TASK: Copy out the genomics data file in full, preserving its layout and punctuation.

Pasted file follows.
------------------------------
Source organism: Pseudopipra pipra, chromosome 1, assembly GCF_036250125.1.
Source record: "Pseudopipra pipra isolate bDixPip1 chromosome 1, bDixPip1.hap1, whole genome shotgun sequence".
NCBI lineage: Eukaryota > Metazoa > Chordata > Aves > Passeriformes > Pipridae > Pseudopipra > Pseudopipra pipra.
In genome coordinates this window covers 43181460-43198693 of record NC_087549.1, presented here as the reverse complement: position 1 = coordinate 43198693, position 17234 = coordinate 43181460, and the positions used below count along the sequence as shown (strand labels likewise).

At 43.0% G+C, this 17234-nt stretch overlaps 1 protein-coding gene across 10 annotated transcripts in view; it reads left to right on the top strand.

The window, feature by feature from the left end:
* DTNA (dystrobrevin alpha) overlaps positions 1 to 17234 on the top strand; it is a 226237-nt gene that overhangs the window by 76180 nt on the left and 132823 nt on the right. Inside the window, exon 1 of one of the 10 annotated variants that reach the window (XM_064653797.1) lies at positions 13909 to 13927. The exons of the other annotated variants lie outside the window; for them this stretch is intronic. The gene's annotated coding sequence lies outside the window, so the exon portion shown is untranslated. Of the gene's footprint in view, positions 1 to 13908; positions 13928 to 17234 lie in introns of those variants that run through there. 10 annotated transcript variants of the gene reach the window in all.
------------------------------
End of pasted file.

Source organism: Pseudopipra pipra, chromosome 1, assembly GCF_036250125.1.
Source record: "Pseudopipra pipra isolate bDixPip1 chromosome 1, bDixPip1.hap1, whole genome shotgun sequence".
NCBI lineage: Eukaryota > Metazoa > Chordata > Aves > Passeriformes > Pipridae > Pseudopipra > Pseudopipra pipra.
In genome coordinates this window covers 43181460-43198693 of record NC_087549.1, presented here as the reverse complement: position 1 = coordinate 43198693, position 17234 = coordinate 43181460, and the positions used below count along the sequence as shown (strand labels likewise).

At 43.0% G+C, this 17234-nt stretch overlaps 1 protein-coding gene across 10 annotated transcripts in view; it reads left to right on the top strand.

The window, feature by feature from the left end:
* DTNA (dystrobrevin alpha) overlaps positions 1 to 17234 on the top strand; it is a 226237-nt gene that overhangs the window by 76180 nt on the left and 132823 nt on the right. Inside the window, exon 1 of one of the 10 annotated variants that reach the window (XM_064653797.1) lies at positions 13909 to 13927. The exons of the other annotated variants lie outside the window; for them this stretch is intronic. The gene's annotated coding sequence lies outside the window, so the exon portion shown is untranslated. Of the gene's footprint in view, positions 1 to 13908; positions 13928 to 17234 lie in introns of those variants that run through there. 10 annotated transcript variants of the gene reach the window in all.